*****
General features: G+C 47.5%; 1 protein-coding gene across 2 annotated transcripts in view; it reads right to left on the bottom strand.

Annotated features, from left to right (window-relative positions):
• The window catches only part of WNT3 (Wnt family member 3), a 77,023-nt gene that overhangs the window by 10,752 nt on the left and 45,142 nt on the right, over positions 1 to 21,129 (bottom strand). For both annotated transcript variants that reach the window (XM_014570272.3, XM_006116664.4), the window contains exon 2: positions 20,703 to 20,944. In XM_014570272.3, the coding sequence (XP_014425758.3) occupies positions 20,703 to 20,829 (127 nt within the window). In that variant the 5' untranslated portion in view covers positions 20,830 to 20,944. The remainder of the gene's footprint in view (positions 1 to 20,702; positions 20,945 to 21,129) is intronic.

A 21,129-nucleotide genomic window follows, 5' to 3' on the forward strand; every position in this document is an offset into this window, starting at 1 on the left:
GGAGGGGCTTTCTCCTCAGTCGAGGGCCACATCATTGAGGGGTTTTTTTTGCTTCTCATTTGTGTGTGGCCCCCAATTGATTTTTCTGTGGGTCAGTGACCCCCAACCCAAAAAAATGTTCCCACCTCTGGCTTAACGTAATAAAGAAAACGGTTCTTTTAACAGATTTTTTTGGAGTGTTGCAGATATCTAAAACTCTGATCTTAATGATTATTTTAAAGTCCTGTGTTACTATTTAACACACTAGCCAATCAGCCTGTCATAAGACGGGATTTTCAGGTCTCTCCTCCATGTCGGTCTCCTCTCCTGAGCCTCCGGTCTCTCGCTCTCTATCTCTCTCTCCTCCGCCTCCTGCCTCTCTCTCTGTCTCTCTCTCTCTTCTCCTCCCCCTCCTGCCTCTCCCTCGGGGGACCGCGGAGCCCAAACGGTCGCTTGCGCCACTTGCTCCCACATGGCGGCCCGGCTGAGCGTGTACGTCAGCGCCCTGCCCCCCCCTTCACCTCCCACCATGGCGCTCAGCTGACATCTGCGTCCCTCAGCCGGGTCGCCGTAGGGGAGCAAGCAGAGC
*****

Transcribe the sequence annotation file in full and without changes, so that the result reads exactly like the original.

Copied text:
General features: G+C 47.5%; 1 protein-coding gene across 2 annotated transcripts in view; it reads right to left on the bottom strand.

Annotated features, from left to right (window-relative positions):
• The window catches only part of WNT3 (Wnt family member 3), a 77,023-nt gene that overhangs the window by 10,752 nt on the left and 45,142 nt on the right, over positions 1 to 21,129 (bottom strand). For both annotated transcript variants that reach the window (XM_014570272.3, XM_006116664.4), the window contains exon 2: positions 20,703 to 20,944. In XM_014570272.3, the coding sequence (XP_014425758.3) occupies positions 20,703 to 20,829 (127 nt within the window). In that variant the 5' untranslated portion in view covers positions 20,830 to 20,944. The remainder of the gene's footprint in view (positions 1 to 20,702; positions 20,945 to 21,129) is intronic.

A 21,129-nucleotide genomic window follows, 5' to 3' on the forward strand; every position in this document is an offset into this window, starting at 1 on the left:
GGAGGGGCTTTCTCCTCAGTCGAGGGCCACATCATTGAGGGGTTTTTTTTGCTTCTCATTTGTGTGTGGCCCCCAATTGATTTTTCTGTGGGTCAGTGACCCCCAACCCAAAAAAATGTTCCCACCTCTGGCTTAACGTAATAAAGAAAACGGTTCTTTTAACAGATTTTTTTGGAGTGTTGCAGATATCTAAAACTCTGATCTTAATGATTATTTTAAAGTCCTGTGTTACTATTTAACACACTAGCCAATCAGCCTGTCATAAGACGGGATTTTCAGGTCTCTCCTCCATGTCGGTCTCCTCTCCTGAGCCTCCGGTCTCTCGCTCTCTATCTCTCTCTCCTCCGCCTCCTGCCTCTCTCTCTGTCTCTCTCTCTCTTCTCCTCCCCCTCCTGCCTCTCCCTCGGGGGACCGCGGAGCCCAAACGGTCGCTTGCGCCACTTGCTCCCACATGGCGGCCCGGCTGAGCGTGTACGTCAGCGCCCTGCCCCCCCCTTCACCTCCCACCATGGCGCTCAGCTGACATCTGCGTCCCTCAGCCGGGTCGCCGTAGGGGAGCAAGCAGAGC